It was personal for her. Here we were thinking of our event as just a bit of fun for our Ithacan friends and family, but Jolene saw it as “the defining story of a generation”. Her short article was almost giddy with excitement. This fanaticism is beyond my own understanding. Over and over again during our Wizarding Weekend I saw 20-somethings give Harry Potterdom an almost religious reverence. The facebook visitor count continued to rise by about 500 a day. I told people that our Wizarding Weekend was going to be the Woodstock of the millennial generation.
By Thursday evening John wrote to us “I am mildly worried about how much space we will have considering how many people are coming (it is over 2700 now…) but think it will probably be great.” The next day he walked around his property and determined that at most 1500 people could stand on it at once. Clearly this event was going to extend beyond his own boundaries. He swung into action. He contacted the Downtown Ithaca Alliance, the mayor, the food trucks, photographers, magicians, Convention & Visitors Bureau, the Cornell Raptors program, and many other Ithaca organizations who might be able to participate. John is good at making things happen. He has a lot of connections to the City and to other entrepreneurs. It was a joy to see him take this on with gusto.
For my part I focussed on organizing the Cargo Bike Quidditch match. One of my best moves ever was to hire photographer Allison Usavage. Her photos of my General Manager Gabe Gaydos and his brother Aidan biking up and down Press Bay Alley in full Quidditch garb fanned the flames of internet interest. Within about four days I invented the game of Cargo Bike Quidditch, organized a homeschooler team and teams from each of the three main high schools in Ithaca, designed a logo, and had t-shirts printed.
There is another important part to this story: Ithaca Generator. The importance of Press Bay Alley having a makerspace in its midst cannot be underestimated. In addition to giving us shopkeepers access to tools, the makerspace is the wild side of the Alley, keeping it real. Many readers may not even know what a makerspace is. It is an international movement of underground (literally underground in our case) community workshops. It is also a wellspring of innovation. Generator members kind of do their own thing. No one is in charge. You never really know what’s going to happen next but whatever it is, it’s invariably cool. Every time I passed through the space last week I saw more and more cool things coming together. My General Manager Gabe making some amazing signs for all the shops on the laser cutter. Alexy creating a wall of animated portraits. Jeremy setting up some lathes to do wand-making. Mark shouting spells at voice-recognition software on his computer. And when I passed through the makerspace on Friday morning I was greeted by an eight-foot long dragon head that a group of home-schoolers had just assembled out of chicken wire and paper mache the night before.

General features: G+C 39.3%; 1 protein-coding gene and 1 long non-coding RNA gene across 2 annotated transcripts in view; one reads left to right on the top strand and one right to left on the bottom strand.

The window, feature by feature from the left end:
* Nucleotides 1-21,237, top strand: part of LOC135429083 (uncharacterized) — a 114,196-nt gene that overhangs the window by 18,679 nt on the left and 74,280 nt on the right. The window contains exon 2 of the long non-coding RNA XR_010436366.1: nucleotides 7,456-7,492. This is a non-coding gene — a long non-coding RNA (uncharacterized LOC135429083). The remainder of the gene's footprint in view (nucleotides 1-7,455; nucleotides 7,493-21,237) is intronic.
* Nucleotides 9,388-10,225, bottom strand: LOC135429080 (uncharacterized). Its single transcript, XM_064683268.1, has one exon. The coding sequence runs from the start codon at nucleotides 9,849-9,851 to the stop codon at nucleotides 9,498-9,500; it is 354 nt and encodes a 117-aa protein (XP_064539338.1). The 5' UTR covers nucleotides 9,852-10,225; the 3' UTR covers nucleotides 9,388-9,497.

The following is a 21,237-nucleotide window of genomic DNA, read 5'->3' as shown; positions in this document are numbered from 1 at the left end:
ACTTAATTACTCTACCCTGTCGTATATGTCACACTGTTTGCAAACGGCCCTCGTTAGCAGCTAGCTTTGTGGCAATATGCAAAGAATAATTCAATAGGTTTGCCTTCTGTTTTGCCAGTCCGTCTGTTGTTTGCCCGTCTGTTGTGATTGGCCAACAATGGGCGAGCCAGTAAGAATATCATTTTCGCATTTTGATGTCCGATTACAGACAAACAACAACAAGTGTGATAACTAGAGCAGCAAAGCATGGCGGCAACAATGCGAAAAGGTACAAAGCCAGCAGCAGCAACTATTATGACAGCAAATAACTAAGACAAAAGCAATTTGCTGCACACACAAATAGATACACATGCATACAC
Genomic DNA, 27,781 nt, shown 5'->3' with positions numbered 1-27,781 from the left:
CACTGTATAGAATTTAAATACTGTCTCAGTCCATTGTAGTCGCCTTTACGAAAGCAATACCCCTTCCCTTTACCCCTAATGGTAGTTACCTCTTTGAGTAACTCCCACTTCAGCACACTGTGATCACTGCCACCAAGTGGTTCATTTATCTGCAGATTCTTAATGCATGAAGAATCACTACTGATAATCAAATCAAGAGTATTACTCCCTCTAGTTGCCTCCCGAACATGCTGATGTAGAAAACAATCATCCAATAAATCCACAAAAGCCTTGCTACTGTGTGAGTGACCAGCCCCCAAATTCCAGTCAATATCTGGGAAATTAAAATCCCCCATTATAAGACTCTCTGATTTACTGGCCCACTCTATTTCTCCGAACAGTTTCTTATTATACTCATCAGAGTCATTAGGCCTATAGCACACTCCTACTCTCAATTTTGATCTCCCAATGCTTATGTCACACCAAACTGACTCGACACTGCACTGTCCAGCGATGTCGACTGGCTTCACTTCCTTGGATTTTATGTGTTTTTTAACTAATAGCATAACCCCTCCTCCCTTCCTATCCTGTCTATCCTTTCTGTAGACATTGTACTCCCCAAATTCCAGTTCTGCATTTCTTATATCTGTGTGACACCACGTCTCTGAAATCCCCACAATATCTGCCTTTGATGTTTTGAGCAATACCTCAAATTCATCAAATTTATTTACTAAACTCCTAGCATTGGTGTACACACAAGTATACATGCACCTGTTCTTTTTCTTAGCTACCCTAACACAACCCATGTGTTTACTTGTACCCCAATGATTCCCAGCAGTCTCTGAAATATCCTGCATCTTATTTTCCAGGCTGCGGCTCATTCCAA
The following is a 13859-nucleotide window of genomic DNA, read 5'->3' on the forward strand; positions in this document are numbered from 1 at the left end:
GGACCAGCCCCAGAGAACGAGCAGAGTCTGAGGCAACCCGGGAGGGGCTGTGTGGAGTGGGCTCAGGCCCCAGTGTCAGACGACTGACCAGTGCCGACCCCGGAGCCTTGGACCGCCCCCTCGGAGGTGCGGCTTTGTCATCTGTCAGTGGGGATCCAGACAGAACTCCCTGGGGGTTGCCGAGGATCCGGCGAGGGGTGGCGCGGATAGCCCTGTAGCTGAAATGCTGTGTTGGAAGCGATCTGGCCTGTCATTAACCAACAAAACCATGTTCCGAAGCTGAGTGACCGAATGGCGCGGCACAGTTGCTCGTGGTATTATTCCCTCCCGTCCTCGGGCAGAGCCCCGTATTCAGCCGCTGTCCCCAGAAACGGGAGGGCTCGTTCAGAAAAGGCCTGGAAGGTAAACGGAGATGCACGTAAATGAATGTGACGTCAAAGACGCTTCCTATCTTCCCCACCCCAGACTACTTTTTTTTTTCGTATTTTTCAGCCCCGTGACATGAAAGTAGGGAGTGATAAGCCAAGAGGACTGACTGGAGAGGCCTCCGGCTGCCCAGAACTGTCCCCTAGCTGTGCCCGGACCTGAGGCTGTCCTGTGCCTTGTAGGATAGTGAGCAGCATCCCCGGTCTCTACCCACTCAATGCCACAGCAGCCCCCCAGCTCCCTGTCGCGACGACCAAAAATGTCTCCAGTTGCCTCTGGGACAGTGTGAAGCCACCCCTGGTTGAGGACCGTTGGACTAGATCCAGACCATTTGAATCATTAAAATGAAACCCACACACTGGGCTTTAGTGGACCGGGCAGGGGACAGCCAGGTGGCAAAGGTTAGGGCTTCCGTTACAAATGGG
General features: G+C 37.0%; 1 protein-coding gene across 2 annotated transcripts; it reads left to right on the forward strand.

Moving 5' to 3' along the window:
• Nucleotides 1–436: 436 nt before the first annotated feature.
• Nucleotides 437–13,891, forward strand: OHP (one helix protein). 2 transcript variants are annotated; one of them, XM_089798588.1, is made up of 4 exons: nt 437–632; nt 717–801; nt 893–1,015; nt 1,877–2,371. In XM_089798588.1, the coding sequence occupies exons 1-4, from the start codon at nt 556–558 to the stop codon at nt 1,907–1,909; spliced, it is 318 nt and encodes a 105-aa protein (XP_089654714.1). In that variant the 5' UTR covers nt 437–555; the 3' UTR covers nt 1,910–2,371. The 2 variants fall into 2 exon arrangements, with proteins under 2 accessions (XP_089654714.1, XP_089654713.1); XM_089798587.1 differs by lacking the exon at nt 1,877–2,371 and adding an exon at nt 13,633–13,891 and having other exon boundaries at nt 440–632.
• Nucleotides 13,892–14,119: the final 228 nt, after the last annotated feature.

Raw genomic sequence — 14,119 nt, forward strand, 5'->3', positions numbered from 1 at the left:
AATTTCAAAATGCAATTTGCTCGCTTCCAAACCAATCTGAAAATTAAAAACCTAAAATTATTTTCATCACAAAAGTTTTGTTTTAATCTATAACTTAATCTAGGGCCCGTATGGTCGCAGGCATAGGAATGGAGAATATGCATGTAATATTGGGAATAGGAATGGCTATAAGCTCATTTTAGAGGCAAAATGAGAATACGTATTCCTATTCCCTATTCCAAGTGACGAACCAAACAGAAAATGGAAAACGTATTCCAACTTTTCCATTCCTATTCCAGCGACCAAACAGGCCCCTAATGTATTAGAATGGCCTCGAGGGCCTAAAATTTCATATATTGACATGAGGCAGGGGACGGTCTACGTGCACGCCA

This Wizarding Weekend event proves that Press Bay Alley is a special place that deserves to be held up as an example. I can’t see a mall doing what we did here. Mall employees don’t have incentive to do much beyond what they are told. Mall business don’t have connections to local farms and craftspeople, their allegiance is to a corporate headquarters beyond the horizon. Their marketing is in the margins of our facebook pages, not in the center.And the rest is history. Between 8,000 and 15,000 people came to Ithaca yesterday and enjoyed our hard work and creativity. That’s a lot of people considering that the population of Ithaca is 30,000. In just over a week we had put together an event that rivals other major Ithaca events. Thanks everyone and see you next year!
The Quidditch games were very well received, there is a video of it posted on the Ithaca Journal website here. I also had a lot of positive feedback from a game I invented last spring I called “Cargo Bike Rocket Jousting”. So I think a promising route to cargo bike acceptance is to promote them as recreational equipment in addition to transportation. What’s cool about cargo bike games is that parent-child pairs can work together to play cargo bike games, each with a valid role. And then they can bike home together.
I’ve posted the rules of Cargo Bike Quidditch here, and I invite you all to contribute to the discussion and the development of Cargo Bike Games: